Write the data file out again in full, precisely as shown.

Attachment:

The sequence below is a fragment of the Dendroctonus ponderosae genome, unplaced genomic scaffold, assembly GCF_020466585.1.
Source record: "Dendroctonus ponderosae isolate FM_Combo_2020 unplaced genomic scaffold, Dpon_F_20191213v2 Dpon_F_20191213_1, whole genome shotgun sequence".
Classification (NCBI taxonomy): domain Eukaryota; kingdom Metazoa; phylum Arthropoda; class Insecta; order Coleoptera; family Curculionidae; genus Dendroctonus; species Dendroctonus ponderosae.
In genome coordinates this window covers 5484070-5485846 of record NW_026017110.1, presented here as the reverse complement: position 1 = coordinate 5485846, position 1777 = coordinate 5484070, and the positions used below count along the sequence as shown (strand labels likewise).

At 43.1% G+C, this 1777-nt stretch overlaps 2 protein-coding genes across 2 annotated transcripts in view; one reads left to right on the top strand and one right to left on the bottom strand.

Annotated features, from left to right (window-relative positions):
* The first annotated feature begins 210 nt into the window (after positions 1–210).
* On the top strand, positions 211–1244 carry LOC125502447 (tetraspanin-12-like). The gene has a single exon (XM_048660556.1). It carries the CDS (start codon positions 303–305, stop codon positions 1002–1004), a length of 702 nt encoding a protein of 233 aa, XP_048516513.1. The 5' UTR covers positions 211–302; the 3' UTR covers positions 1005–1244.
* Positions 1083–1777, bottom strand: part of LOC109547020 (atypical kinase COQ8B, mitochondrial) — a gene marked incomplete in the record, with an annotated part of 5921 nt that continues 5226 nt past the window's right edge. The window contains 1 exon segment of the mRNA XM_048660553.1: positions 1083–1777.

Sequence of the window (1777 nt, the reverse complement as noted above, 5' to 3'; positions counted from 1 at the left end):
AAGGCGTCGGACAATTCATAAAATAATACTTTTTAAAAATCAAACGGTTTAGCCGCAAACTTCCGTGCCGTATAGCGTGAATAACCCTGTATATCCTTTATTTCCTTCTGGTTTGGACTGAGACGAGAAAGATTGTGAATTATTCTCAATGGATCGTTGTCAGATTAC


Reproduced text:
The sequence below is a fragment of the Dendroctonus ponderosae genome, unplaced genomic scaffold, assembly GCF_020466585.1.
Source record: "Dendroctonus ponderosae isolate FM_Combo_2020 unplaced genomic scaffold, Dpon_F_20191213v2 Dpon_F_20191213_1, whole genome shotgun sequence".
Classification (NCBI taxonomy): domain Eukaryota; kingdom Metazoa; phylum Arthropoda; class Insecta; order Coleoptera; family Curculionidae; genus Dendroctonus; species Dendroctonus ponderosae.
In genome coordinates this window covers 5484070-5485846 of record NW_026017110.1, presented here as the reverse complement: position 1 = coordinate 5485846, position 1777 = coordinate 5484070, and the positions used below count along the sequence as shown (strand labels likewise).

At 43.1% G+C, this 1777-nt stretch overlaps 2 protein-coding genes across 2 annotated transcripts in view; one reads left to right on the top strand and one right to left on the bottom strand.

Annotated features, from left to right (window-relative positions):
* The first annotated feature begins 210 nt into the window (after positions 1–210).
* On the top strand, positions 211–1244 carry LOC125502447 (tetraspanin-12-like). The gene has a single exon (XM_048660556.1). It carries the CDS (start codon positions 303–305, stop codon positions 1002–1004), a length of 702 nt encoding a protein of 233 aa, XP_048516513.1. The 5' UTR covers positions 211–302; the 3' UTR covers positions 1005–1244.
* Positions 1083–1777, bottom strand: part of LOC109547020 (atypical kinase COQ8B, mitochondrial) — a gene marked incomplete in the record, with an annotated part of 5921 nt that continues 5226 nt past the window's right edge. The window contains 1 exon segment of the mRNA XM_048660553.1: positions 1083–1777.

Sequence of the window (1777 nt, the reverse complement as noted above, 5' to 3'; positions counted from 1 at the left end):
AAGGCGTCGGACAATTCATAAAATAATACTTTTTAAAAATCAAACGGTTTAGCCGCAAACTTCCGTGCCGTATAGCGTGAATAACCCTGTATATCCTTTATTTCCTTCTGGTTTGGACTGAGACGAGAAAGATTGTGAATTATTCTCAATGGATCGTTGTCAGATTAC